Delapenha then moved to Mansfield Town in 1958, contributing 27 goals in 115 appearances over two years, before retiring from league football in 1960. He played in non-league football with Hereford United and Burton Albion. He won the Southern League Cup with Burton Albion before he moved back to Jamaica in 1964.
Having returned home, Delapenha, who also represented the Jamaica national football team twice, played cricket for a short time and represented Boys’ Town at football, taking them from Division Three up to Division One. Soon after, though, he became director of sports at the Jamaica Broadcasting Corporation (JBC).
At JBC, he had various roles including co-ordinating coverage of cricket, the Commonwealth Games, and helped bring international football to Jamaica. He stayed there for 30 years before JBC was sold and his services were no longer required.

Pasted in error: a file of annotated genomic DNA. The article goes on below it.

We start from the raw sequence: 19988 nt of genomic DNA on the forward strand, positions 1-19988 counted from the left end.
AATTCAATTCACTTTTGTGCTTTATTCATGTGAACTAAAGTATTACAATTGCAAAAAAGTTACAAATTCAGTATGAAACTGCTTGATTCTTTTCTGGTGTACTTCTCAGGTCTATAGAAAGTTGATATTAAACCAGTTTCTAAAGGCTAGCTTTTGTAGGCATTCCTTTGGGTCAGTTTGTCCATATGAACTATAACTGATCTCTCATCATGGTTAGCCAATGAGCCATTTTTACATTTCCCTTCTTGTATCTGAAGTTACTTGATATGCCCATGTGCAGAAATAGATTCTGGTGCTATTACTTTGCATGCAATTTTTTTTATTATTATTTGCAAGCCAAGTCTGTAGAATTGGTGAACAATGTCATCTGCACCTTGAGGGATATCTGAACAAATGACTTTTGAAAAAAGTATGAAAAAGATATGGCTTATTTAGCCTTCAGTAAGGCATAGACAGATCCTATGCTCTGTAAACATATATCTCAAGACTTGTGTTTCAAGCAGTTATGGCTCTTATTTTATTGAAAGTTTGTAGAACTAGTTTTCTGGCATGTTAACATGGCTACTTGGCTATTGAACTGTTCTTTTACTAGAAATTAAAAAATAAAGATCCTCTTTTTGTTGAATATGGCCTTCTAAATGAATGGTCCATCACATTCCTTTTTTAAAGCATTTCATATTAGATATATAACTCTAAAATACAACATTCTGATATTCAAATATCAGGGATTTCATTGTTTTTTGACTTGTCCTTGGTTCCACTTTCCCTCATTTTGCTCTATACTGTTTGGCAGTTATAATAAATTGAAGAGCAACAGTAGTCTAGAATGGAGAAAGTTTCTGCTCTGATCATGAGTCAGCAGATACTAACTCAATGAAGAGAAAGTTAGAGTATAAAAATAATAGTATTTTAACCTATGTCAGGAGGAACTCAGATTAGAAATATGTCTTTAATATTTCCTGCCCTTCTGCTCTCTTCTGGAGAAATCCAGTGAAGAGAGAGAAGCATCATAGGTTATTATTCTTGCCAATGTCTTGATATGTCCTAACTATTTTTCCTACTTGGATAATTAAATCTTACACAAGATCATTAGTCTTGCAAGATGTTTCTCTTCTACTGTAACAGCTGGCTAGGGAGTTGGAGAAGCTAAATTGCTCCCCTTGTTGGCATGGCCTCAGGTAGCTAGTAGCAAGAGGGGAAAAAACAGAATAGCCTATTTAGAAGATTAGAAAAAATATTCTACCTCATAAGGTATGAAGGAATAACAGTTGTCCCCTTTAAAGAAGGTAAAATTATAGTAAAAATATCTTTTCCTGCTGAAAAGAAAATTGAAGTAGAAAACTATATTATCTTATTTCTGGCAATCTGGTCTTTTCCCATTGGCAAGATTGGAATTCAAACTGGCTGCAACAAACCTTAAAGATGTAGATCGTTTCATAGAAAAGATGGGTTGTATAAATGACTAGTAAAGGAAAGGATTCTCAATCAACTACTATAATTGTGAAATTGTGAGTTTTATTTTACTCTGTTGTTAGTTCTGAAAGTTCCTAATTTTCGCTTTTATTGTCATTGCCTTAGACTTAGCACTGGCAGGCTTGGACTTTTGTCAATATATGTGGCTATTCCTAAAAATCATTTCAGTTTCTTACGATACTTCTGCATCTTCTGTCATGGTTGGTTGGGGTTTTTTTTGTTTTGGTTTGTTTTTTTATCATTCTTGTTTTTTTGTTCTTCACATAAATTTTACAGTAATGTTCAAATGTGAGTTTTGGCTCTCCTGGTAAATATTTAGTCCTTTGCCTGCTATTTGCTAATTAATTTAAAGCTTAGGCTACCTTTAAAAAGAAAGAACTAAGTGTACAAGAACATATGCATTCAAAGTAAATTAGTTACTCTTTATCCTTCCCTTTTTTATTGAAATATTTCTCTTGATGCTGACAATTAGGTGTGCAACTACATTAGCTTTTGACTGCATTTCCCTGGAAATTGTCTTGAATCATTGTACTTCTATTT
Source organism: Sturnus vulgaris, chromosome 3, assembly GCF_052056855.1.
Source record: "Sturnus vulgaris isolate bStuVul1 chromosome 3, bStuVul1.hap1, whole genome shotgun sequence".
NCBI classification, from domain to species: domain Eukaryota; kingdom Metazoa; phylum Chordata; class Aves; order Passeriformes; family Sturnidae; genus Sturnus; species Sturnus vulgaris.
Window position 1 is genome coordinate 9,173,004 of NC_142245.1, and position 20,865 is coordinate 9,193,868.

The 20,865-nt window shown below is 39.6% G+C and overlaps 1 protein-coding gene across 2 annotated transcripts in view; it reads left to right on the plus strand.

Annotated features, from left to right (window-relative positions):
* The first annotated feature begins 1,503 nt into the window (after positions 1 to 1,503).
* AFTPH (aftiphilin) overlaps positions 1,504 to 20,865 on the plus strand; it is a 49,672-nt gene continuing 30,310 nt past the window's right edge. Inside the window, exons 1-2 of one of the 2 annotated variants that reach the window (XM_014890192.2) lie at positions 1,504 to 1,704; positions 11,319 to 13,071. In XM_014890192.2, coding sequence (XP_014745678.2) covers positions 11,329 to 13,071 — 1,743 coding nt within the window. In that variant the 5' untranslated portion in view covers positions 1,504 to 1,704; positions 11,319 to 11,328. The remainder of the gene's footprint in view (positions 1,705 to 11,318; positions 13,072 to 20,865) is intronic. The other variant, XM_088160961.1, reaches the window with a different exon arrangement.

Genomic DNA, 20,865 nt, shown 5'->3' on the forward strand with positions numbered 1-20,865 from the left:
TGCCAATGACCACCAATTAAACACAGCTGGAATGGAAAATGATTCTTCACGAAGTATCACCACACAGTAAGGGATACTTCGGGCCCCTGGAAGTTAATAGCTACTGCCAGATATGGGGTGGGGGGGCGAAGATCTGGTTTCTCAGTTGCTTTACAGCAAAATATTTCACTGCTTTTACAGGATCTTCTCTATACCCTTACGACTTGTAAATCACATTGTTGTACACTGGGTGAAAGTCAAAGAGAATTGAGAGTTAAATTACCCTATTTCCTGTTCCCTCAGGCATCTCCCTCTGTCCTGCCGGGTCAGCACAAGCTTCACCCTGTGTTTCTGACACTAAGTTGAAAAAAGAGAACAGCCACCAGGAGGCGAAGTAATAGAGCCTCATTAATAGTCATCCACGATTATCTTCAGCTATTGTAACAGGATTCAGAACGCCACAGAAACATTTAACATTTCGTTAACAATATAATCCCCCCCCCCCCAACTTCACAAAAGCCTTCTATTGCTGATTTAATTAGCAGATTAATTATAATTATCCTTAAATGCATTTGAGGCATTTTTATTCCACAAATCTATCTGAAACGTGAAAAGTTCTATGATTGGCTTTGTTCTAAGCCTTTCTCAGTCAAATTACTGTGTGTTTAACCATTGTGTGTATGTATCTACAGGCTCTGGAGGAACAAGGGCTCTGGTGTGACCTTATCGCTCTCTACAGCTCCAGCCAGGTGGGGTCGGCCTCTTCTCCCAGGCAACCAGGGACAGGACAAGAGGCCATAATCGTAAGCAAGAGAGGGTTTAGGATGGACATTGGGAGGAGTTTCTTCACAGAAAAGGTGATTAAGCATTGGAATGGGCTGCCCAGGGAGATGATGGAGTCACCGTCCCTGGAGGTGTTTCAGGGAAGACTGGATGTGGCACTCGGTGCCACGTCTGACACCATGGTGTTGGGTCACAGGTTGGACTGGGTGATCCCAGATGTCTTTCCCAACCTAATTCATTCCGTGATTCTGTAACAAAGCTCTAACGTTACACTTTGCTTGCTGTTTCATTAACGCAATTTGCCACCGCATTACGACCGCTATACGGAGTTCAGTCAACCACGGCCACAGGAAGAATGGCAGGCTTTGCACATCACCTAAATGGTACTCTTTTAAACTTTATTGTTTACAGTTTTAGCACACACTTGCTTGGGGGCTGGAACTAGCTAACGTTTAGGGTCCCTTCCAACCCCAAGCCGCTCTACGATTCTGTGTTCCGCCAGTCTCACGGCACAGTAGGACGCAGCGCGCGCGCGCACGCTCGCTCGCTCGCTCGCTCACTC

Sports broadcaster Ed Barnes told the
Jamaica Observer that Delapenha was an accomplished sportsman who took great pride in his work in sports journalism.
“I read about him, I didn’t listen to him play sports, but based on what I know, he was an excellent footballer and he represented Jamaica at golf as well. At school he did many, many other sports; he was outstanding at sport all round. I interacted with him as far as sports journalism is concerned as he was the director of sports at JBC for a number of years.
“He was someone who knew his sports very well and someone who also took his job very seriously when it came to, like, how you cover the event, how you deal with passing on information about sporting events... he was very meticulous about those kinds of things.